Ultimately, we will be judged by delivered value-for-money and the overall welcome our cherished visitors receive.

The Adrian Loveridge Column – Government Must Clarify Departure Tax ASAP!

I sincerely hope that as we are already in the month of August, with less than 60 days before the new Government imposes the additional ‘departure’ or airline tax of US$70 per person outside the region and US$35 within the Caribbean, that they will shortly clearly communicate how this levy will be collected.

Not surprisingly, in the absence of any clear guidelines, social media speculation has been rife and in many instances misleading.

On the popular TripAdvisor Barbados Forum, one person posted that they had received a response from the London office of the Barbados Tourism Marketing Inc., which stated ‘the intention is to have this departure tax included within the price of the  ticket – our team on the ground from the Ministry of Tourism are working with the relevant authorities to ensure this will be the case’.

At the time of submitting this column, no mention of this additional charge could be found on the websites of Virgin Atlantic, British Airways or Thomas Cook Airlines with most listing the conditions which indicate all mandatory taxes and charges are included.

By now of course, the vast majority of travellers have already paid for their flights and/or tour packages for arrivals after 1st October 2018.

Are they left to speculate that within the next few weeks, some sort of payment facility will be placed in the departure area of the Grantley Adams International Airport?

What sort of directive has been issued to the travel agents, tour operators and airlines and, if one has been distributed, why is there not more clarity on their websites and Facebook (FB) pages?

As a former travel agent and tour operator, the very last thing you want is not to possess the facts which can be accurately related to your clients. After all, that is why the vast majority of people book through third parties to avoid unnecessary unpleasant surprises.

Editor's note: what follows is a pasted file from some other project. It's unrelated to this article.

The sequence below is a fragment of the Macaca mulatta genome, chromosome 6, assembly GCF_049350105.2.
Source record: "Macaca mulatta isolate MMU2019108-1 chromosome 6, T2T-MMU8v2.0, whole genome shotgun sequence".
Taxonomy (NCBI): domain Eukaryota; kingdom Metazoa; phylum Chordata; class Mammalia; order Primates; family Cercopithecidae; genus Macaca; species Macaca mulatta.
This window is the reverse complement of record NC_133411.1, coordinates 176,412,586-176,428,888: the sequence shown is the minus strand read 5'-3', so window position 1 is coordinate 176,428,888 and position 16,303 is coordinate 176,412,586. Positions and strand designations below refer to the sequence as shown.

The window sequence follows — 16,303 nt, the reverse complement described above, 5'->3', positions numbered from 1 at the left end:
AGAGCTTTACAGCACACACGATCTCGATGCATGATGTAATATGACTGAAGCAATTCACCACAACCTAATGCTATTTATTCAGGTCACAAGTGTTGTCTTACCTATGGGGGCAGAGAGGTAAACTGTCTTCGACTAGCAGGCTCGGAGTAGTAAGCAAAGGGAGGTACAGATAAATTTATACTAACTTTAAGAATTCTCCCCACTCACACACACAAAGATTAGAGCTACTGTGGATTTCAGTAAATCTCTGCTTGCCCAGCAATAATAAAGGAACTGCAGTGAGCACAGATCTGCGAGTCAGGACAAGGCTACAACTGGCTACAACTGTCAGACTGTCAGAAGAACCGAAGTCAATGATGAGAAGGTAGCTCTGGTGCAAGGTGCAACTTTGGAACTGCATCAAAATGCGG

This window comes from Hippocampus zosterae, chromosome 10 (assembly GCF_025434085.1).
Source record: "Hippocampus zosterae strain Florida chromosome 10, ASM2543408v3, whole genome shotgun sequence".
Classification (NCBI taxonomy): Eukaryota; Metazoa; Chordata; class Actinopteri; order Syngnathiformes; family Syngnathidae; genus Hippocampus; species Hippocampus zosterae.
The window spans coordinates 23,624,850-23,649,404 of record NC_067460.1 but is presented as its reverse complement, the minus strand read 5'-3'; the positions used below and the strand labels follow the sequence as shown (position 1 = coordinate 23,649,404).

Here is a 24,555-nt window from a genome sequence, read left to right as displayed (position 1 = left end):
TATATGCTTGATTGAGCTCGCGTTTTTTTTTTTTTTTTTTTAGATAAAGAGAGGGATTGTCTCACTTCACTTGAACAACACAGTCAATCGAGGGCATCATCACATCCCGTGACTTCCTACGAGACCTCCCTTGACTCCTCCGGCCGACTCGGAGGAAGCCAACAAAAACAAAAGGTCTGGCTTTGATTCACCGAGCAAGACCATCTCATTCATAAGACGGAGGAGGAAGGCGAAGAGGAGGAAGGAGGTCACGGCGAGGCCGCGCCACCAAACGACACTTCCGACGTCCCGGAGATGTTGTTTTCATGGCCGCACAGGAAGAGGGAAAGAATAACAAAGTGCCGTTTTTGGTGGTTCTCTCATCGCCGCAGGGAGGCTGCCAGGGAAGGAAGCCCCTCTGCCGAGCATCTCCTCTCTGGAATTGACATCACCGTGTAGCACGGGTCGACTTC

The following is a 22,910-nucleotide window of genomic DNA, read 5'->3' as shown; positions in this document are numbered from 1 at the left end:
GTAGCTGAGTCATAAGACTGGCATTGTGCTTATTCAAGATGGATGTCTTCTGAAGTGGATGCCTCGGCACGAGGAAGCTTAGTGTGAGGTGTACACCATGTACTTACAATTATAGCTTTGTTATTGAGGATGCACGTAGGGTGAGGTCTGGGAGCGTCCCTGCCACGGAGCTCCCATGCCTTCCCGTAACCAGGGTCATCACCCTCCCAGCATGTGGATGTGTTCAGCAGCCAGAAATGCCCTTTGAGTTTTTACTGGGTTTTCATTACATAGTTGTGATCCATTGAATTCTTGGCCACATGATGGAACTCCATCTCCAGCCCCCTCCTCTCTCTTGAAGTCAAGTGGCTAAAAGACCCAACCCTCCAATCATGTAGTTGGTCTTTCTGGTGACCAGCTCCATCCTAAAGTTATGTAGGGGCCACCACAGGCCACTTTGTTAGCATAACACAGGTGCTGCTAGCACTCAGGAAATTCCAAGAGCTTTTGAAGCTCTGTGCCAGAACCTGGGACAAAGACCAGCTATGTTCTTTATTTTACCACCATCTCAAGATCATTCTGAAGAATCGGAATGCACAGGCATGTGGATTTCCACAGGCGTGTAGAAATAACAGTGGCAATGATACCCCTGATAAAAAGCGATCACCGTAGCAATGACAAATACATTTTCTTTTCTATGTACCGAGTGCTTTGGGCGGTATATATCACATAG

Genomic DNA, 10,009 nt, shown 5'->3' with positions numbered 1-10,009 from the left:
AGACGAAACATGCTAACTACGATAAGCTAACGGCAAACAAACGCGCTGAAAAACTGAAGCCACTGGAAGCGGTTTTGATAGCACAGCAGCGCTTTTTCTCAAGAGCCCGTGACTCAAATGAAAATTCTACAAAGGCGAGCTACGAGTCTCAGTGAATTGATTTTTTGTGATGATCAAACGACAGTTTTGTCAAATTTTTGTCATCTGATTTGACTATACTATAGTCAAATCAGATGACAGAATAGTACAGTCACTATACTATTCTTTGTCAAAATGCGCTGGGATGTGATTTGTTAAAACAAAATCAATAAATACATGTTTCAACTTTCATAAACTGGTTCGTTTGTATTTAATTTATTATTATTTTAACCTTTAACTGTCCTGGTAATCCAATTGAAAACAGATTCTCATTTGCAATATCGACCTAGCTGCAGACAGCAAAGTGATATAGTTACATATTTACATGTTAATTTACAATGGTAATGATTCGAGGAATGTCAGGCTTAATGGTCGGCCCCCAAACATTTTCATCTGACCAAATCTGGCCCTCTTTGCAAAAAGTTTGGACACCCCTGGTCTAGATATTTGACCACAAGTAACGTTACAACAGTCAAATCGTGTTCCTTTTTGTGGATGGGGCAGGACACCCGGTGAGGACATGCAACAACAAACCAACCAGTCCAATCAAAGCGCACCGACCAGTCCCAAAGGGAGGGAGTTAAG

Having been a Director and Committee chairman of our tourism trade body, the Barbados Hotel and Tourism Association, naturally I contacted them to clarify the situation, but sadly with the initial contact, no definitive information was available at this time.

The previous administration built quite a reputation for frequently not implementing efficient new policies in a timely manner over their decade of ‘governance’. Let us not repeat these same mistakes.

During the budget presentation in Parliament, Prime Minister, Mia Motley, said ‘it is anticipated that this measure in a full fiscal year will realise $95 million. $75 million to fund the Barbados Tourism Marketing Inc, and Barbados Tourism Product Authority with $20 million for regulation of tourism and civil aviation and the country’s shareholder responsibilities to LIAT’.

Applying simple division, BDS$95 million would equate to 678,571 long stay visitors paying the full US$70 per person, but allowing for the reduced intra Caribbean rate of US$35, this would obviously raise that overall number to reach that fiscal target.

According to available data, in 2017 Grantley Adams International Airport welcomed 663,441 visitors. Whether this included in-transit passengers is not clear.

What is also unanswered is whether cruise and fly arrivals be subject to this new levy or will they again escape paying any meaningful contribution to marketing Barbados.